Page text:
If you’ve spent more than a few minutes in the RVing scene, chances are, you’ve heard of the term “boondocking” before. It’s a common word in the RV community that’s not so easily understandable for “civilians”. So what is boondocking? Dry camping, free camping or wild camping…what do these words really mean? Let’s find out!
What is Boondocking?
Boondocking can mean different things to different people, depending on who you ask. A quick internet search would tell you that it can be as simple as dry camping in a developed campground, parking downtown on the side of the road, staying overnight at a rest stop or simply camping without any hookups—electricity, water or sewer system—anywhere, regardless of the location.
So boondocking and dry camping are almost always interchangeable, except that some people make a distinction in that boondocking is done in the boonies while dry camping is done both in the boonies and in urban or developed sites. Think of it as boondocking in the wilds and dry camping at Walmarts.
To make things simpler, we use the term “boondocking” in the broadest sense and completely interchangeable with dry camping—simply parking your RV or travel trailer—in a legal and public place 😉—without any hookups. This means being able to park almost anywhere, and for free!
Free camping and wild camping are both fancier terms for boondocking. Here’s a bonus: wallydocking—boondocking/dry camping at a Walmart.
Why Do People Boondock?
There are lots of reasons why people choose boondocking over the convenience of RV parks and campgrounds.
Low/zero cost – instead of spending $300 paying $20 a night for a 15-night stay, how about paying $0? That’s $300 more that can go to your groceries or fuel tank.
Location – explore old mining camps, ghost towns, obscure places, and remote geographical locations! There will definitely be no hookups in these places. It’s the really fun part of boondocking.
Peace and quiet – some campgrounds do get pretty crowded and noisy, especially during the holiday season. Want some peace and quiet? Just set up camp away from the crowd—problem solved!
Scenery and solitude – you won’t have to look at your neighbor’s slideout, no powerlines, and no bathroom buildings, just pure scenery. No people too, so you can pretend that the world is ending and you’re the last humans on earth. 😆
Stargazing – the best stargazing experiences we’ve ever had were out there in the boondocks. There’s no light pollution and the stars can be seen so clearly at night.
Convenience – when boondocking, there’s no need to make reservations, there are no check-in/out times and no rushing around to make it. If a spot wasn’t as nice as you thought, you can just up and leave and find a better one. You can also stay longer than intended if a spot turns out to be unexpectedly lovely.
Traveling with pets – there are no pet restrictions when boondocking and as long as the place is safe for dogs to roam, you can just open the door in the morning and let them out.
Boondocking Tips and Tricks
-A bucket in the shower will be handy when catching excess water, which can then be used to flush the toilet.
-Dishwashing should be done just once per day. Also, wiping down dirty dishes with paper towels before washing will allow you to use much less water.
-While in a campground with hookups, pre-wash all your fruits and vegetables while there’s still water to save for your boondocking venture later.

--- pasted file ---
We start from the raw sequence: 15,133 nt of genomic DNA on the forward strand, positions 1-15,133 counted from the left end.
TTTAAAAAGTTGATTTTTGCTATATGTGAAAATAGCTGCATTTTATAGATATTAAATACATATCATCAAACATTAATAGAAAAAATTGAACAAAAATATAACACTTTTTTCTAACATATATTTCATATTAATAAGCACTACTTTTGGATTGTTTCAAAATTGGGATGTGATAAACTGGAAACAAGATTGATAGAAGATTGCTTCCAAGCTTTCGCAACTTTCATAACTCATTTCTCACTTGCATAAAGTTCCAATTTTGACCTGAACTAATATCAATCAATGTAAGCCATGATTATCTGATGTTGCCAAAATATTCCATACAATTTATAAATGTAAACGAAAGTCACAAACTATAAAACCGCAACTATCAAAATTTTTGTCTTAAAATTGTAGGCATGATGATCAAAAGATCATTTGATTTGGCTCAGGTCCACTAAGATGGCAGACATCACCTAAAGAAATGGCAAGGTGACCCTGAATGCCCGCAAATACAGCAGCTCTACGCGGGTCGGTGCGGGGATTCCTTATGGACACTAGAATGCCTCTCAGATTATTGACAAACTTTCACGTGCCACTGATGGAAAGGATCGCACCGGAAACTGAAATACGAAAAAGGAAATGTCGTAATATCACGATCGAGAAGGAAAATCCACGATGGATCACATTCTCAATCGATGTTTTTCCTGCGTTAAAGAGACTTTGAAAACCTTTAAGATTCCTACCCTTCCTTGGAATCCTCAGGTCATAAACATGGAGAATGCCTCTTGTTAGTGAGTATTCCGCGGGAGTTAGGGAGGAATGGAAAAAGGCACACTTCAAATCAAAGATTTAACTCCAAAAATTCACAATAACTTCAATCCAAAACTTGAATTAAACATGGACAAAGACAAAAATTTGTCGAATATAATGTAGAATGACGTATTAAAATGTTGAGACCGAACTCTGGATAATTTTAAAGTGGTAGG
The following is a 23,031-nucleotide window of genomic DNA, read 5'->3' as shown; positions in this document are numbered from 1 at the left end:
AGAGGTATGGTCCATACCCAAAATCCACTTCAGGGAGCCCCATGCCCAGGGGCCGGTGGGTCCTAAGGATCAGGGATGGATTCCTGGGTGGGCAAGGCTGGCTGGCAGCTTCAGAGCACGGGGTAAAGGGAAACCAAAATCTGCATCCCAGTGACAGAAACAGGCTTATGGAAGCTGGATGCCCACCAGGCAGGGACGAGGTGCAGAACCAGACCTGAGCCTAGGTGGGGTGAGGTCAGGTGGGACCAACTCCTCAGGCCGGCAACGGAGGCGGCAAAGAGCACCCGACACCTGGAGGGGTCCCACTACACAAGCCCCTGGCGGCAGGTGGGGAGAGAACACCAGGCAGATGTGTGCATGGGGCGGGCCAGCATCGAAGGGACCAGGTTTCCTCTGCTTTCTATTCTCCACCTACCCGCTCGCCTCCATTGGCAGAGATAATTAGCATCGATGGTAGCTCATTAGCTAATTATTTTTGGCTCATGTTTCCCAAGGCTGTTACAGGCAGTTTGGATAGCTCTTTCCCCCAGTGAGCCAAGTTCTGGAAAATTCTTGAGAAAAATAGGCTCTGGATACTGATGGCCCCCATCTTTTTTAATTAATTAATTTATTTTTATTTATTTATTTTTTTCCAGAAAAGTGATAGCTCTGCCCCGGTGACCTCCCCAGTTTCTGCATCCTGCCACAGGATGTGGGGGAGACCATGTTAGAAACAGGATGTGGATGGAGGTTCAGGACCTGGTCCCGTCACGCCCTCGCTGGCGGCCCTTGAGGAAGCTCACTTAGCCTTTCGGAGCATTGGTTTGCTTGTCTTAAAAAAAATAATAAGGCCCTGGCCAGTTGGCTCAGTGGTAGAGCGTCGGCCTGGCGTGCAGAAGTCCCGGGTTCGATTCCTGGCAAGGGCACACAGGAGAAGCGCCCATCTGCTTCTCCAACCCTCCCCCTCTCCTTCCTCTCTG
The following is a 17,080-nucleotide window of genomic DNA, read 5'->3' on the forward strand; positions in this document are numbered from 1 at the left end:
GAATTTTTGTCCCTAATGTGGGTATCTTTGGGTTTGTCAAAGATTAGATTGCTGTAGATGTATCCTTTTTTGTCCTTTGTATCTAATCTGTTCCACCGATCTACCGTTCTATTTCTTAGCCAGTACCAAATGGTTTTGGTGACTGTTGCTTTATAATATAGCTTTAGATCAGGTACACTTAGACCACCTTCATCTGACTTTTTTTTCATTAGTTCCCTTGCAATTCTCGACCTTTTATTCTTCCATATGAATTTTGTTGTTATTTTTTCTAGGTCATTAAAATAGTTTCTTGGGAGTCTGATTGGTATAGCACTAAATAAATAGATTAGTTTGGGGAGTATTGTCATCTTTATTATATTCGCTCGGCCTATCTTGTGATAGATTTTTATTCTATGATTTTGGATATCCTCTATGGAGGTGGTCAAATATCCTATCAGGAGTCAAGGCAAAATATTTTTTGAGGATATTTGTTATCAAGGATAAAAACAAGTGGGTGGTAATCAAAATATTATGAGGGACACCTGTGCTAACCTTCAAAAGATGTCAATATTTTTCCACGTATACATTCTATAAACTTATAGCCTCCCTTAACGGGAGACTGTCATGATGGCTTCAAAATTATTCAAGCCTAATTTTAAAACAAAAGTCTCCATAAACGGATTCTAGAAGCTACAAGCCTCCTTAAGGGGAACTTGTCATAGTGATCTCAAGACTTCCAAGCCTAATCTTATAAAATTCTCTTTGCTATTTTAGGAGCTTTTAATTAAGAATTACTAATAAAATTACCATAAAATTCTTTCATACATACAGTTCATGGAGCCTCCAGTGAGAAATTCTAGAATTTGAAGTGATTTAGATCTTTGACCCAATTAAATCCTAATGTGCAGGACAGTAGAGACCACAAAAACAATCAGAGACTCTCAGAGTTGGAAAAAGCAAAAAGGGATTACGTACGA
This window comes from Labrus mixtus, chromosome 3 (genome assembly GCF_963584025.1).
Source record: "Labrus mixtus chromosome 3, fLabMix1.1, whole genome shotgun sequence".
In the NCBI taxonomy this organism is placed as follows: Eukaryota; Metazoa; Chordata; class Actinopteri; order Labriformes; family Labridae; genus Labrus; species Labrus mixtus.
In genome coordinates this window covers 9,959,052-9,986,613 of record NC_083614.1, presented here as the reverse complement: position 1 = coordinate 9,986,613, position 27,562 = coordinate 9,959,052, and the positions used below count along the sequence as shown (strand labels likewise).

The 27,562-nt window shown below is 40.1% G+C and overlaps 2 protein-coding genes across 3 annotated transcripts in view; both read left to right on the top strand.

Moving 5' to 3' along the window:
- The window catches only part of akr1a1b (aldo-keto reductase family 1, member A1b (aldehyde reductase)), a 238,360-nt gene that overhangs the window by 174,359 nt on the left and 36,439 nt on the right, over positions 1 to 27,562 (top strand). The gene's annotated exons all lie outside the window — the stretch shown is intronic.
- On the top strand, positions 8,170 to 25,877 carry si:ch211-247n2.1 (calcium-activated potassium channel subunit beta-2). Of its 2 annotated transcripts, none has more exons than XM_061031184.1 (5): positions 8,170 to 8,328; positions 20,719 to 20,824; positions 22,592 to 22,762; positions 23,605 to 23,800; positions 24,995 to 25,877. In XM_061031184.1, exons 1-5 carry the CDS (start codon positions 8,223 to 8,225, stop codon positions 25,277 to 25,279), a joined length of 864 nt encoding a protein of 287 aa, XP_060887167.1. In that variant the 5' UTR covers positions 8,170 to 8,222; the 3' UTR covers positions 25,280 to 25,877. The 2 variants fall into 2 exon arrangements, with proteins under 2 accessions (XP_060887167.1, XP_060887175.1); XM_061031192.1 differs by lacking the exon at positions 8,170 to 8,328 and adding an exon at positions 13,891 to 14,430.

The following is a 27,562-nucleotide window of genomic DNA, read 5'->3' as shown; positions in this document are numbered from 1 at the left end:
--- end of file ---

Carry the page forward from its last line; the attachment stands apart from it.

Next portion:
-Set-up a system for tracking your water usage, such as post-its stuck to the side of your water tank. This will allow you to gauge if you’re using too much water and estimate how much is left so you can make adjustments to your usage, if necessary.
-Pre-cook meals for less preparation and cooking. Also, cooking with gas equals less electricity/generator usage and less noise.
-Refrain from using the microwave or TV as they consume lots of power. Limit the use of lights or unnecessary electrical items.
-When in hot climes, opening the windows at night will let the cool breeze in and help cool down the RV. If you need to use the air conditioner, don’t use it continuously. Try putting it on for a few minutes, then replacing it with a fan.
-Send your location coordinates to a family member or friends so someone at least knows where you are.
-Check for sufficient cellular or internet coverage. Walk or drive around to determine where the connection is strongest and make a note of it.
-Don’t leave trash and food lying about outside your camp that can attract wildlife.
-Get a dog.
-When boondocking for the first time, try it out in a setting where you feel safe and have access to hookups and the essentials, just in case you forgot something. We have a list of urban boondocking spaces where you can start small.
Must-Haves (in addition to the necessities)
Just to be clear, in order to go boondocking effectively, you must prepare the following: full fresh water tank, emptied gray and black water tanks, refilled propane, and fully-charged batteries.
That said, these are our must-haves for an uber-comfortable wild camping adventure:
Portable generator with built-in inverter – aside from water, power is a total necessity when boondocking. Choose a quiet, energy-efficient generator. One with a built-in inverter is preferable so you can safely charge sensitive electronic devices like phones, tablets, and laptops.
Vent fans – fans are lifesavers in hot weather because when boondocking, you’ll need to conserve as much battery as you can.
Extra drinking water – it always pays to be prepared and having an extra security padding for your water supply is always comforting.
Now that you know what boondocking is, are you ready for your own experience? Or you may have done it before without even realizing it!
Have we covered everything you wanted to know about boondocking? Is there something else you wanted to know about this wonderful RVing practice? We’d love to hear from you. Feel free to drop us a comment below.